The Secure Times

An online forum of the ABA Section of Antitrust Law's Privacy and Information Security Committee

FTC Settles Online “History Sniffing” Charges

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The FTC announced yesterday that it has settled charges that the online advertising network Epic Marketplace Inc. used “history sniffing” to secretly and illegally gather data from millions of consumers about their interest in sensitive medical and financial issues.

Epic’s online advertising network – which has a presence on 45,000 websites – serves as an intermediary between online content publishers and advertisers.  Although Epic’s privacy policy claimed that it would collect information only about consumers’ visits to sites within its network, according to the FTC complaint this was not in fact the case.  Instead, the complaint alleges that from March 2010 through August 2011 consumers who visited Epic’s network sites received a cookie which tracked consumer site visits outside its ad network, including some sites relating to personal health conditions and finances.  The complaint further alleges that data collected from these cookies enabled Epic to serve targeted ads to these consumers.  The FTC complaint charges that these practices violated 5(a) of the FTC Act by falsely representing to consumers that Epic only collected information on consumers’ visits to websites within the Epic network.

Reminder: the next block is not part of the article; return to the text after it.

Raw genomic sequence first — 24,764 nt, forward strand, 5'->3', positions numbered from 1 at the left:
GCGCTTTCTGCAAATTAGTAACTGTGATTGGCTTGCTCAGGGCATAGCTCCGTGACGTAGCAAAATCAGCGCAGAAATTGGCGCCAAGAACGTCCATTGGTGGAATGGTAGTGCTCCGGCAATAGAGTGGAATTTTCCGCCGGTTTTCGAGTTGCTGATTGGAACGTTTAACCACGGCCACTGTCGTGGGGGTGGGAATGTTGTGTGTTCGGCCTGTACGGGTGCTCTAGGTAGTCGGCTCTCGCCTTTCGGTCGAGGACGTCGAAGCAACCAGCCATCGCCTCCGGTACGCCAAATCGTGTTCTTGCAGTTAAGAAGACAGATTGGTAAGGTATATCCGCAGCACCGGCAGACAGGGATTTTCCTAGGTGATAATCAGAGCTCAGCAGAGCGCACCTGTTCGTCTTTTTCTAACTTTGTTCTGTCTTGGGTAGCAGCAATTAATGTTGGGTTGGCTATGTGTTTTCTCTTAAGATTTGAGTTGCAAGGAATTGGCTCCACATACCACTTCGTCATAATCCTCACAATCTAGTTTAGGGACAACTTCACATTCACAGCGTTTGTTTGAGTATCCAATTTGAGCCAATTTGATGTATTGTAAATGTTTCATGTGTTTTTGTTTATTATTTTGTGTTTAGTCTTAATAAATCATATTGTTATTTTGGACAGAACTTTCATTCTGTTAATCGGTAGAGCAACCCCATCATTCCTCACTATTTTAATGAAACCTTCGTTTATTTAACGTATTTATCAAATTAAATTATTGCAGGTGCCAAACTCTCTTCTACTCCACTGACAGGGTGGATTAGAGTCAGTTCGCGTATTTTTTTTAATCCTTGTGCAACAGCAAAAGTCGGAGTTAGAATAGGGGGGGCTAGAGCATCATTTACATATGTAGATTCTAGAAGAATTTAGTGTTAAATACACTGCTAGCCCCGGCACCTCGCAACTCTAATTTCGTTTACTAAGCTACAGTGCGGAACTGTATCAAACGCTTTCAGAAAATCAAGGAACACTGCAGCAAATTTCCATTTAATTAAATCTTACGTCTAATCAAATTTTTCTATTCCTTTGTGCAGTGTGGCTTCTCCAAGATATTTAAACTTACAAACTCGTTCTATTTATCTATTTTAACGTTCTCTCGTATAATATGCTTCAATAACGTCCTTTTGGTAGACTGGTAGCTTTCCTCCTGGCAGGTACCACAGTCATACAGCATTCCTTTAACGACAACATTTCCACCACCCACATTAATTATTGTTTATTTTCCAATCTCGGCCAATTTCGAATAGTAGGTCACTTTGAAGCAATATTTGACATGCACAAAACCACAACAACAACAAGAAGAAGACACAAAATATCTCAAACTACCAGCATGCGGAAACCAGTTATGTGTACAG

The FTC consent order in the matter bars Epic from using history sniffing and requires that it delete and destroy all data collected using it, among other things.  The order was placed on the public record for thirty days.

The FTC announced the settlement on the eve of today’s “Future of Comprehensive Data Collection” workshop to explore the practices and privacy implications of comprehensive data collection about consumers’ online behavior.

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Author: Abigail Slater

Abigail Slater: Abigail Slater is a member of the New York Bar and a Solicitor in England and Wales. She is currently employed as an antitrust attorney by the Federal Trade Commission (FTC) in Washington D.C. Prior to the FTC, she worked in several offices of the international law firm Freshfields Bruckhaus Deringer. All views expressed are the author’s own and do not represent the views of the FTC or any individual Commissioner.

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